Bunting has achieved the new standard directly and in a short period of time. This was achieved without modifying and migrating from existing processes.
“As a team, we felt that it was important to have a fresh review of the whole process,” explained Denis Elkins, Bunting’s Health and Safety Manager. “By effectively starting from scratch, we were able to implement processes without compromise.”
Bunting is the first company of their kind to be awarded the ISO 45001 standard.
“We are very proud of our achievement,” explained Simon Ayling, Bunting’s Managing Director. “From the outset, we knew that this would be a challenging objective. However, our newly formed Health and Safety committee has been outstanding. I wish to thank everyone for their hard work in making this happen.”
All areas of the company were represented on the Health and Safety committee:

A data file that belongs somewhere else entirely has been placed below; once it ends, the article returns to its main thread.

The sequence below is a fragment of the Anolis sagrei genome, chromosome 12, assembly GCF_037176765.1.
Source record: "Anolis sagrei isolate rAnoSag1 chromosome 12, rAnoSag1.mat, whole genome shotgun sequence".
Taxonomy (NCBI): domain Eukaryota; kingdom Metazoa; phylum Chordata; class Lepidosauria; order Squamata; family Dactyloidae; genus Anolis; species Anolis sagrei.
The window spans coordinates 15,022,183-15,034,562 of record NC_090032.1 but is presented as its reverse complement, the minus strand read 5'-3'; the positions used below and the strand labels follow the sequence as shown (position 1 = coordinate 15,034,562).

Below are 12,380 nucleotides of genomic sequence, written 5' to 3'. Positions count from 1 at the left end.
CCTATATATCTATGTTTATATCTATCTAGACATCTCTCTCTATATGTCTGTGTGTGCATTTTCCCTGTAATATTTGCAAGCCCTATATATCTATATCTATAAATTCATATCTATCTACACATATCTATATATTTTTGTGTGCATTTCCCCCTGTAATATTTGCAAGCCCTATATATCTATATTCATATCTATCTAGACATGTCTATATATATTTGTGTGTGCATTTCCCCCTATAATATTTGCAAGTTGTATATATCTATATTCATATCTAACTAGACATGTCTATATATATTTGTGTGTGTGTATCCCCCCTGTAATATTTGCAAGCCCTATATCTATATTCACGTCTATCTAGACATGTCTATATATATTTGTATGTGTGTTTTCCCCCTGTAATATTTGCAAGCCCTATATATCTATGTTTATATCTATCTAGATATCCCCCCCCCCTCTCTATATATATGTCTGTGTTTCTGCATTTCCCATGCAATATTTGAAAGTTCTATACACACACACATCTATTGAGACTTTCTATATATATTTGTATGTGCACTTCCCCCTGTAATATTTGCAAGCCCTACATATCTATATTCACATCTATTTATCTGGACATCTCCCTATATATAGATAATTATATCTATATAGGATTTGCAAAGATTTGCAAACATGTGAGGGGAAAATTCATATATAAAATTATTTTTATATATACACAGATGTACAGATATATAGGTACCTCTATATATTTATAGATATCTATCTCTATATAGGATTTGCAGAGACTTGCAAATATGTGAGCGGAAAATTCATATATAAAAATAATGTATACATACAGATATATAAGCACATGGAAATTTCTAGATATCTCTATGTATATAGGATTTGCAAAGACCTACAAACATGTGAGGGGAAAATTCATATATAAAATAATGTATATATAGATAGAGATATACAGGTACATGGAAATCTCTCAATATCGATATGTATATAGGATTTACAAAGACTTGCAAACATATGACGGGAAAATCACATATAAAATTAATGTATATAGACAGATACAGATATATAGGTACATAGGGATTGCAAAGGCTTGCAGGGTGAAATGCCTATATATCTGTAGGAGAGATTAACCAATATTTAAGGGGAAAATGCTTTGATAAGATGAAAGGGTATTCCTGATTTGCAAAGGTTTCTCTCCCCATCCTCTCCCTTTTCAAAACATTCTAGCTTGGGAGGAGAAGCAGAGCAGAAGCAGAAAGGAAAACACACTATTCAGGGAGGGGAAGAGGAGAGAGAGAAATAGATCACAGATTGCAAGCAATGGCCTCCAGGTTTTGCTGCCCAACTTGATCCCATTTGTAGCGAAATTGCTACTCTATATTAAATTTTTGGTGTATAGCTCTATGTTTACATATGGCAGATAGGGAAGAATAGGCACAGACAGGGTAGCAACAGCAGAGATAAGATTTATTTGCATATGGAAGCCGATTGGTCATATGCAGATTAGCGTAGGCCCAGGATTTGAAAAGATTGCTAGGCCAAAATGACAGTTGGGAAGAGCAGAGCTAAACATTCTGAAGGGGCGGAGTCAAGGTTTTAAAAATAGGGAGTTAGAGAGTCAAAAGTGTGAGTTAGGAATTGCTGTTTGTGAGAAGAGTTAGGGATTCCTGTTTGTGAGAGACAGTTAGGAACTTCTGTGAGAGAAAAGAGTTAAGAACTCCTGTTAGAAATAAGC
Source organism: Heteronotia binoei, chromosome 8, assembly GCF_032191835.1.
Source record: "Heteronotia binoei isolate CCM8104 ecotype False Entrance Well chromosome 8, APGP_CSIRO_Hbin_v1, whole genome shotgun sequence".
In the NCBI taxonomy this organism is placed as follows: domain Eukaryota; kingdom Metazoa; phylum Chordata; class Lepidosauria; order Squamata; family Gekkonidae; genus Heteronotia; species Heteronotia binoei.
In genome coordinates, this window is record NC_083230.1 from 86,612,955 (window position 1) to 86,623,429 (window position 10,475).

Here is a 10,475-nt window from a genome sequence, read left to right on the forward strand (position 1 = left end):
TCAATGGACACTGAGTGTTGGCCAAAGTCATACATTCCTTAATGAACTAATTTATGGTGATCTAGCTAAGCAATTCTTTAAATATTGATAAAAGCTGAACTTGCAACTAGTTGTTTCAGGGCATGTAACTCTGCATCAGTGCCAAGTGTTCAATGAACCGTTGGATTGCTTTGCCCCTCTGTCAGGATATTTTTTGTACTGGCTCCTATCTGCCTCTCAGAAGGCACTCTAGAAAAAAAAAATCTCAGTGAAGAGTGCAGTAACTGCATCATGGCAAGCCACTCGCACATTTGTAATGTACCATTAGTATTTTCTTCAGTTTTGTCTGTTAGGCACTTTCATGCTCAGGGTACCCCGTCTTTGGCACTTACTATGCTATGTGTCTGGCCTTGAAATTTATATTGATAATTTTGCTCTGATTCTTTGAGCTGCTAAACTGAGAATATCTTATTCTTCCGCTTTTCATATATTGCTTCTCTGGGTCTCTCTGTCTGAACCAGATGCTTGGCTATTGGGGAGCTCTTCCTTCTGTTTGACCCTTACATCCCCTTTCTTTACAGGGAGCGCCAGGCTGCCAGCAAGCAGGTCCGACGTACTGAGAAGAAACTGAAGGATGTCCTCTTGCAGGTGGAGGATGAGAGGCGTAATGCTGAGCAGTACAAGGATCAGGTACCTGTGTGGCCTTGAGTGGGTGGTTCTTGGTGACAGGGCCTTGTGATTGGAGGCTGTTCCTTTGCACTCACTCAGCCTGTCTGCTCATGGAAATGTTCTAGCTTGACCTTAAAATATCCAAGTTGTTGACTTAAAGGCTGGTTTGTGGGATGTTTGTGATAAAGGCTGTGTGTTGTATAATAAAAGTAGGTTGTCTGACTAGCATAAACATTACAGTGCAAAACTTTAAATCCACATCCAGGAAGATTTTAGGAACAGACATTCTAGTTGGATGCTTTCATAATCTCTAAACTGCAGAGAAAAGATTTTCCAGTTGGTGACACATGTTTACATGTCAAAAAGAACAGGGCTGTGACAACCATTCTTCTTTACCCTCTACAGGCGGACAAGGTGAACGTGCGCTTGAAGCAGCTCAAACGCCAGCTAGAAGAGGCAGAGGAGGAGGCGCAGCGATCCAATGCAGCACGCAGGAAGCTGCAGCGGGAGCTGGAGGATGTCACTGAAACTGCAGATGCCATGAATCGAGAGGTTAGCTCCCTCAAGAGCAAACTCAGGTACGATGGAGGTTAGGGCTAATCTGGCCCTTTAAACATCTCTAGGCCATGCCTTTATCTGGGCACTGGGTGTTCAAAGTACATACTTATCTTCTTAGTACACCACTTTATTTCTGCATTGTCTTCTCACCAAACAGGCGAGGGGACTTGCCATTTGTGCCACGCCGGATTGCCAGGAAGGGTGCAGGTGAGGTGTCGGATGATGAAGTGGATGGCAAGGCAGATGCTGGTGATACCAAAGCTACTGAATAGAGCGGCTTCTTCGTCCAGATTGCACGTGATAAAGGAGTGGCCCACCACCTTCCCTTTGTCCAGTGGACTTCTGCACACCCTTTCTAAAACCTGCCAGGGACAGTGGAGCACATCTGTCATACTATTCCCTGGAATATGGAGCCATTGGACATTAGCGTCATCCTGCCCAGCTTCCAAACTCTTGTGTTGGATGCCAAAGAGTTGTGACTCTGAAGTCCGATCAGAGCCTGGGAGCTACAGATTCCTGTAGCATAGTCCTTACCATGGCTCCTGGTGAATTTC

David Lewis – Production manager (ISOH trained)
Nigel Thorne – Design Engineer (ISOH trained)
Caroline Rasura – Customer services (Fire Marshall and First Aider)
Andrea Geddes – Production
David Pollard – Production (First Aider)
Denis Elkins – Health and Safety Manager (ISOH trained)
With the ISO 45001 accreditation, Bunting Magnetics Europe has clearly stated that the company is committed to providing the best possible safe and caring culture within a world organisation.
For further information on Bunting Magnetics, please visit our website or contact us on:
A Magnetic Separator is designed to attract, capture and hold magnetic particles. The magnetic strength needed to successfully achieve that design objective is commonly stated in a magnetic separator supplier’s quotation or specified in the tender. This ‘Magnetic Strength’ is usually referenced in terms of ‘gauss’, a unit of measurement. However, the ‘gauss’ value can be very difficult to accurately measure.
There is a more practical method of assessing the magnetic strength. This removes any ambiguity whilst providing simple, repeatable, and comparable data to assess most Magnetic Separators.